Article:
With apparent criticism from evangelicals, Bush turns to Catholics
Remember back during the campaign when George Bush was accused of "Catholic bashing" simply for speaking at Bob Jones University? Apparently those days are long gone. These days, Bush is being criticized for too much courting Roman Catholics. "He's certainly met with more Catholics than evangelicals," Richard Cizik, vice president for government affairs for National Association of Evangelicals tells the Los Angeles Times. "It's probably hurt him with the religious right because they've felt ignored. … This could come back to bite him." Is Cizik serious? The religious right feels ignored by Bush? Granted, Bush has been spending a lot of time with Catholics lately; just yesterday he attended the dedication of the Pope John Paul II Cultural Center and had invited several cardinals and bishops over to the East Room on Wednesday evening. But he's certainly met with evangelicals, too, and evangelical Protestants have been key players in forming and supporting (not just criticizing) Bush's faith-based initiative. Sounds like a strange accusation to Weblog.

Speaking of Bush's dedication of the Pope John Paul II Cultural Center, Bush used his speech there to praise the pope's opposition to abortion, saying John Paul II is "never more eloquent than when he speaks for a culture of life." "We must defend in love the innocent child waiting to be born," said the president. The $65 million papal museum, housed on the Catholic University of America campus, "combines solemn spirituality and high-tech entertainment," says The Washington Post. The tech aspect sounds pretty cool, and very interactive. And the religious aspect sounds, well, pretty evangelical. Visitors are encouraged to record their "testimony of faith" on computer, paper, or video (these will be vetted by museum staff and perhaps displayed in the main hall), and Cardinal Adam J. Maida, archbishop of Detroit and president of the private foundation that built the museum, told the Post he hopes it will be "an instrument of evangelization and … of sharing our faith with others." (In the next sentence, the paper seems to contradict this by saying he wants all who visit to feel "more affirmed and confirmed in their beliefs and have a sense of peace and joy." But Weblog will give Maida the benefit of the doubt.)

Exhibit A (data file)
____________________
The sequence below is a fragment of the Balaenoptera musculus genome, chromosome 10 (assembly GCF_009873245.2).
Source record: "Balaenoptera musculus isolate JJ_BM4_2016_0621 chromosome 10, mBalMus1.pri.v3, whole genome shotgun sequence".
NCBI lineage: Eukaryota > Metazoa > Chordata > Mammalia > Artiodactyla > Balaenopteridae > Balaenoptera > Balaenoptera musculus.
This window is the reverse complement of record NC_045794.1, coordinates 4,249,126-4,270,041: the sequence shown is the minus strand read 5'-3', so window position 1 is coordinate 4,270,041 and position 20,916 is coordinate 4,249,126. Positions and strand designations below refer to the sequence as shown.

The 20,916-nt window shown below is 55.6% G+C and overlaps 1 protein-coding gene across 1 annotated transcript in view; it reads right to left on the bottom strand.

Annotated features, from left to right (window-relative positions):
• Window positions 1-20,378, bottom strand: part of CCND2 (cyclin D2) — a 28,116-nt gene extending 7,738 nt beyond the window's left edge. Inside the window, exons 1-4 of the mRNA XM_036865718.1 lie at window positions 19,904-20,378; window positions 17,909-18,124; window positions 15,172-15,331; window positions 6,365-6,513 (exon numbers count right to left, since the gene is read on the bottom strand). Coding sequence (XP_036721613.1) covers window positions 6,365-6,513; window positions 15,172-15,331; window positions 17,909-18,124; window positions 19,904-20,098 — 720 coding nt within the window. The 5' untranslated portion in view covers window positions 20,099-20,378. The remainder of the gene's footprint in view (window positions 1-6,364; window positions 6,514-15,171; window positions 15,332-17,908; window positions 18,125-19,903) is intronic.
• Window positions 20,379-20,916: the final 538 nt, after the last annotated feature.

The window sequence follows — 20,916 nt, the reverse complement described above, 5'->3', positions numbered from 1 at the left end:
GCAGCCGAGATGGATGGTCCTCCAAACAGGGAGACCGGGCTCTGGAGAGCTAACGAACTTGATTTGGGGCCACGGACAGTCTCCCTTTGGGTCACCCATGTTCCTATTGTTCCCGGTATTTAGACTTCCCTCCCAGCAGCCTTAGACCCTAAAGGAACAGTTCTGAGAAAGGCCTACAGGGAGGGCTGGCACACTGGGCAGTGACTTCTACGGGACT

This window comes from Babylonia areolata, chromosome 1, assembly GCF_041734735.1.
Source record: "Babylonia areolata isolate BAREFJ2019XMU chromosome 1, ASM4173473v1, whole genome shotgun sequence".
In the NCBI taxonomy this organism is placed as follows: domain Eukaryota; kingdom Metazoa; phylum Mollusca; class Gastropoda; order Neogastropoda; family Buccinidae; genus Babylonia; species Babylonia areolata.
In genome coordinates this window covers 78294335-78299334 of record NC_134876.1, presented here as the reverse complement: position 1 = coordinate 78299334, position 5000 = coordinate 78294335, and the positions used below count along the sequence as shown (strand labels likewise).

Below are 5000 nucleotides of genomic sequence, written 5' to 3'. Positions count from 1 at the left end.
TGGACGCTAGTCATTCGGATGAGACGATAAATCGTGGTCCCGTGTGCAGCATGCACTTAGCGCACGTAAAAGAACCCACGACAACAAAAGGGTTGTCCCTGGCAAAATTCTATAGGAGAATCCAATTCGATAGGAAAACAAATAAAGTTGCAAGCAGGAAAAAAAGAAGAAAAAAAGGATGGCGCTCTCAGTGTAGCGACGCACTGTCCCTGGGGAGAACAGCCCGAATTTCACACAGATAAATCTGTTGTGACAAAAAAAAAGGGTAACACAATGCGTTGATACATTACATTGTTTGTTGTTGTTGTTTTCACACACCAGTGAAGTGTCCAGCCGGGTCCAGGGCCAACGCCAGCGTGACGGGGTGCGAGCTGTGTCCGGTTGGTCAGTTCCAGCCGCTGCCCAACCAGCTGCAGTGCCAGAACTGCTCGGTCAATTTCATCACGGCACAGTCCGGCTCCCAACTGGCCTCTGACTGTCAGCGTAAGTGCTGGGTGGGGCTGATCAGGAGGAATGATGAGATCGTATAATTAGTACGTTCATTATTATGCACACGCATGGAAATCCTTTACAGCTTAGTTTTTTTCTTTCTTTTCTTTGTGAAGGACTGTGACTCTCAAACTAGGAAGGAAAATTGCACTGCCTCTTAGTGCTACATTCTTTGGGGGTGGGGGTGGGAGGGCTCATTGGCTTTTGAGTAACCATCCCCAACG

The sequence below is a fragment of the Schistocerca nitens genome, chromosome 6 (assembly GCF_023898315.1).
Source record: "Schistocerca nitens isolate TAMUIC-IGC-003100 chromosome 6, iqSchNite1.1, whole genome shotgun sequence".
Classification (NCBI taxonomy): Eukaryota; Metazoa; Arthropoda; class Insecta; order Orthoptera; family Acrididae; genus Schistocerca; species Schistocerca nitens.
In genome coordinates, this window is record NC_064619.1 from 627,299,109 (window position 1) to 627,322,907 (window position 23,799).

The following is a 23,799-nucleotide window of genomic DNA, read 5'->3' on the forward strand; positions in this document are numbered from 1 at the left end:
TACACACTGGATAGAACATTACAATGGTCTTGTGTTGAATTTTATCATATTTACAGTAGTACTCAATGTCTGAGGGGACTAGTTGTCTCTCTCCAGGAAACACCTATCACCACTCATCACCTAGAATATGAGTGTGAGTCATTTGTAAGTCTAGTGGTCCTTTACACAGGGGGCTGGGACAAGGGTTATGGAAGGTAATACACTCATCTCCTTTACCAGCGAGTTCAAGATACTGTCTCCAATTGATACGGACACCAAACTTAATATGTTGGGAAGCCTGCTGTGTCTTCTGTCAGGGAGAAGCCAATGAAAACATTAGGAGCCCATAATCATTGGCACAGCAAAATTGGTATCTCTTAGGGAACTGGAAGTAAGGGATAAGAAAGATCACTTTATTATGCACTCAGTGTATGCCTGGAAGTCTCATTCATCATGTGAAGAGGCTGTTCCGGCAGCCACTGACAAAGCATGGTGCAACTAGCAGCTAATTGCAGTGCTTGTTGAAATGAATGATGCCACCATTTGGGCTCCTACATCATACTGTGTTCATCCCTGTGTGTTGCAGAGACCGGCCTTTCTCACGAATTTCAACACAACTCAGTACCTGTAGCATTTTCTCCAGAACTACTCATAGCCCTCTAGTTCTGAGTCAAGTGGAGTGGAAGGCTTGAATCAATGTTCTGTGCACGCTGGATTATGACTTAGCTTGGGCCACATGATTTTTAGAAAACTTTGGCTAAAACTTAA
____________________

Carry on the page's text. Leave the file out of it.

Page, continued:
Defending the unborn
"This is not about abortion rights or Roe v. Wade," says U.S. Representative Lindsey Graham (R-S.C.), sponsor of the "Unborn Victims of Violence Act of 2001," which would punish criminals who injure the unborn during a violent crime. In most cases, "the punishment for that separate offense is the same as the punishment provided under Federal law for that conduct had that injury or death occurred to the unborn child's mother," the bill proposes, up to but not including the death penalty. Those who intentional kill or attempt to kill the unborn (except for doctors and abortionists) would be guilty of "intentionally killing or attempting to kill a human being." But Democrats worry that the bill would establish a fetus as a person. The bill made it through the House Judiciary Committee on Wednesday.

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The David Seminar
"David was hardly the flawed-but-noble hero depicted in the Scriptures. He was more likely a ruthless, homicidal scoundrel whose legend was later embellished and sanitized to give a demoralized people a much needed folk hero." That's just one of the assertions scholars are saying about the biblical king, according to Jeffrey Sheler, religion writer for U.S. News and the author of a recent book on the reliability of Scripture. Among the other assertions: "If David existed at all (most scholars now think he did, based on recent archaeological finds), he was little more than a tribal chieftain, not the powerful military ruler described in the Bible; the same goes for his son and successor, the wise King Solomon." And "It was during the reign of David, and possibly of his successor, that much of the Old Testament was written, including the Torah, the first five books of the Bible and traditionally ascribed to Moses; the authors more than likely were priests of the royal court who sought to legitimize David's dynasty by foreshadowing it in Scripture." Sheler notes that "such revisionism is hotly contested," but that perhaps the most important change in the field is that scholars agree that David "is clearly a historical figure"—something doubted by minimalist scholars until a few years ago.

Condemn me baby one more time
David Kelly, pastor of the First Baptist Church in Kentwood, Louisiana, is worried about one of his parishioner's recent behavior. It just so happens that that member is singer Britney Spears. "The foundation of the church is about living life as Christ did," he tells Heat magazine. "Smoking and drinking isn't what Christ wanted. It is disobedient. If Britney does things which are not in accordance with the Scriptures God will chastise her." Still, Kelly says, he thinks she can be a role model for youth. "She is such a well-known person that we want her to continue being a good example of what it is to be a Baptist." Weblog would like to see an unedited transcript of the interview, but even if there isn't a Matthew 18 violation here, there's at least something not right about a pastor using the press to warn his most famous member about her spiritual life.

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